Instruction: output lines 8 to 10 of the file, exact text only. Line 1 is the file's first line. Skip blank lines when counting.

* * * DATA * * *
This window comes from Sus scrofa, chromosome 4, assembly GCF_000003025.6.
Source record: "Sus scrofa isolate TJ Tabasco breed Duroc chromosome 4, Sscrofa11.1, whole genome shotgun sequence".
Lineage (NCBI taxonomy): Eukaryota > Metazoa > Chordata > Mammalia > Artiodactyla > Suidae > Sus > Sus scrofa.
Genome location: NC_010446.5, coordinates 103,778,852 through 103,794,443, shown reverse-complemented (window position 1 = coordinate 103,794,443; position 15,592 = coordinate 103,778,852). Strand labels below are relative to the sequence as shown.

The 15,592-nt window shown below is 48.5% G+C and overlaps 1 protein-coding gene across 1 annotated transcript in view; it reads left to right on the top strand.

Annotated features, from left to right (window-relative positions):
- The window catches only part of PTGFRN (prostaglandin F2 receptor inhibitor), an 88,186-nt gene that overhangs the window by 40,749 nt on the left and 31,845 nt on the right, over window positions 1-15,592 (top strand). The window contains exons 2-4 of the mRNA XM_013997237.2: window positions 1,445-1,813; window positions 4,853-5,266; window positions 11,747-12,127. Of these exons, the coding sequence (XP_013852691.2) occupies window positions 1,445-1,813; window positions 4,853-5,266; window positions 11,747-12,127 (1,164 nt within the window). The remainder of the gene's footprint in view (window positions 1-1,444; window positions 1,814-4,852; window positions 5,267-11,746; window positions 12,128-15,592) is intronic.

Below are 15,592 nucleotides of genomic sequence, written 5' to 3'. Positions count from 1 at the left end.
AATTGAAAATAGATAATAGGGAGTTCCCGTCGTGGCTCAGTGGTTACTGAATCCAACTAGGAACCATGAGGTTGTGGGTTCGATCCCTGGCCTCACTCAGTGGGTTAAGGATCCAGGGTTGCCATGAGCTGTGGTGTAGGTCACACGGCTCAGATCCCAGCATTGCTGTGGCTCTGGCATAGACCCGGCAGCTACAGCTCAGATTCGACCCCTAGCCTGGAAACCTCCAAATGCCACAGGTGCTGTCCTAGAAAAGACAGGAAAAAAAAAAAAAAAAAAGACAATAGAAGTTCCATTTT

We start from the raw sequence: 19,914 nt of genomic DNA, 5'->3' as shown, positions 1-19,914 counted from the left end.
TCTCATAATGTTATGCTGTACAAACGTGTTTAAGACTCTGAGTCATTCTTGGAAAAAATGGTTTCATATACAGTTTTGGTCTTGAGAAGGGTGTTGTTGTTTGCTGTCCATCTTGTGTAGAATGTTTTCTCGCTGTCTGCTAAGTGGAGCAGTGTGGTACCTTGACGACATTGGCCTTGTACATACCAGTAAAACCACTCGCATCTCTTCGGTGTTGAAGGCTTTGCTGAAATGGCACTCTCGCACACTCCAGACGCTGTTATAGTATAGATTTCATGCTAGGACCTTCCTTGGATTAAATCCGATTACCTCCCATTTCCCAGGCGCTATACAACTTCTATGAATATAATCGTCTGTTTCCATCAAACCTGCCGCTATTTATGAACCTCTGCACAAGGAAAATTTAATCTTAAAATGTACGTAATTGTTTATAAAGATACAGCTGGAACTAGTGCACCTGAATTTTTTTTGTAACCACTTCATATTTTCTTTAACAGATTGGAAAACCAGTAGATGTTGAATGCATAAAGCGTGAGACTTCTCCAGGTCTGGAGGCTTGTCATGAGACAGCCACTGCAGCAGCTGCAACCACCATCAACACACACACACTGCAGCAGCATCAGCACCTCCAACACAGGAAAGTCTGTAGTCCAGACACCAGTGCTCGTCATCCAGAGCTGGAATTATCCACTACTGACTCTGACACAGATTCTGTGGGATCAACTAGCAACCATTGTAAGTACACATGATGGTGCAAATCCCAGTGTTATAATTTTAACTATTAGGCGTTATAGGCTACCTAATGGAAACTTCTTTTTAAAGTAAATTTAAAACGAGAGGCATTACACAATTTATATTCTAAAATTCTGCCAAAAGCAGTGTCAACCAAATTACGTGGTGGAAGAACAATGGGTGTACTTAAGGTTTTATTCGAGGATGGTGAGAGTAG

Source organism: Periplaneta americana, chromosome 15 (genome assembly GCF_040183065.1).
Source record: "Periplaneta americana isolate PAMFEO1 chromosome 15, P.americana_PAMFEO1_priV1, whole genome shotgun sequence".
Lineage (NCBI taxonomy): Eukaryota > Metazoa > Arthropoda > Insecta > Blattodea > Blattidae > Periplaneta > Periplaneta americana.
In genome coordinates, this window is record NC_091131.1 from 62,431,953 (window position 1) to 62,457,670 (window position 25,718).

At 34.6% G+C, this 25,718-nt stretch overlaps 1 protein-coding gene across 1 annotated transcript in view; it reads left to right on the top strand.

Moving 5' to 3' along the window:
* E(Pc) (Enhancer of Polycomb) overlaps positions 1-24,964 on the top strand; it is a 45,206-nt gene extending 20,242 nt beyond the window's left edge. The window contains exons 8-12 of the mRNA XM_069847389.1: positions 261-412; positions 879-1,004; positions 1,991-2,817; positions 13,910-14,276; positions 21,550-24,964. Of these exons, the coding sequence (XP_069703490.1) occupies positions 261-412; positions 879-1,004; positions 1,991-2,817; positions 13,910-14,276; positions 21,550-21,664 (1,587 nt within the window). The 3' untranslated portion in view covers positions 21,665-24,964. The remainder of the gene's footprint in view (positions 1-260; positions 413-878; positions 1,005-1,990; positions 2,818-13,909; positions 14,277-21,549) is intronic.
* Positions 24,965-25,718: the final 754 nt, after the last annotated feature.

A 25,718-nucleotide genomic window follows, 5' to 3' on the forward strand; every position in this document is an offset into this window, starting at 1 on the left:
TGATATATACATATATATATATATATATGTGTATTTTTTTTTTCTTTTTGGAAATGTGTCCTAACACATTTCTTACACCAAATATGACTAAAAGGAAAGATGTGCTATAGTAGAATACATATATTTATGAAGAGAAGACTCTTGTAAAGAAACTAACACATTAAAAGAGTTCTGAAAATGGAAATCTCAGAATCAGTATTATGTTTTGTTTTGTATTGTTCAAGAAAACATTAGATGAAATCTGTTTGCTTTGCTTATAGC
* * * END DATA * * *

Below are 15,592 nucleotides of genomic sequence, written 5' to 3'. Positions count from 1 at the left end.
AATTGAAAATAGATAATAGGGAGTTCCCGTCGTGGCTCAGTGGTTACTGAATCCAACTAGGAACCATGAGGTTGTGGGTTCGATCCCTGGCCTCACTCAGTGGGTTAAGGATCCAGGGTTGCCATGAGCTGTGGTGTAGGTCACACGGCTCAGATCCCAGCATTGCTGTGGCTCTGGCATAGACCCGGCAGCTACAGCTCAGATTCGACCCCTAGCCTGGAAACCTCCAAATGCCACAGGTGCTGTCCTAGAAAAGACAGGAAAAAAAAAAAAAAAAAAGACAATAGAAGTTCCATTTT

We start from the raw sequence: 19,914 nt of genomic DNA, 5'->3' as shown, positions 1-19,914 counted from the left end.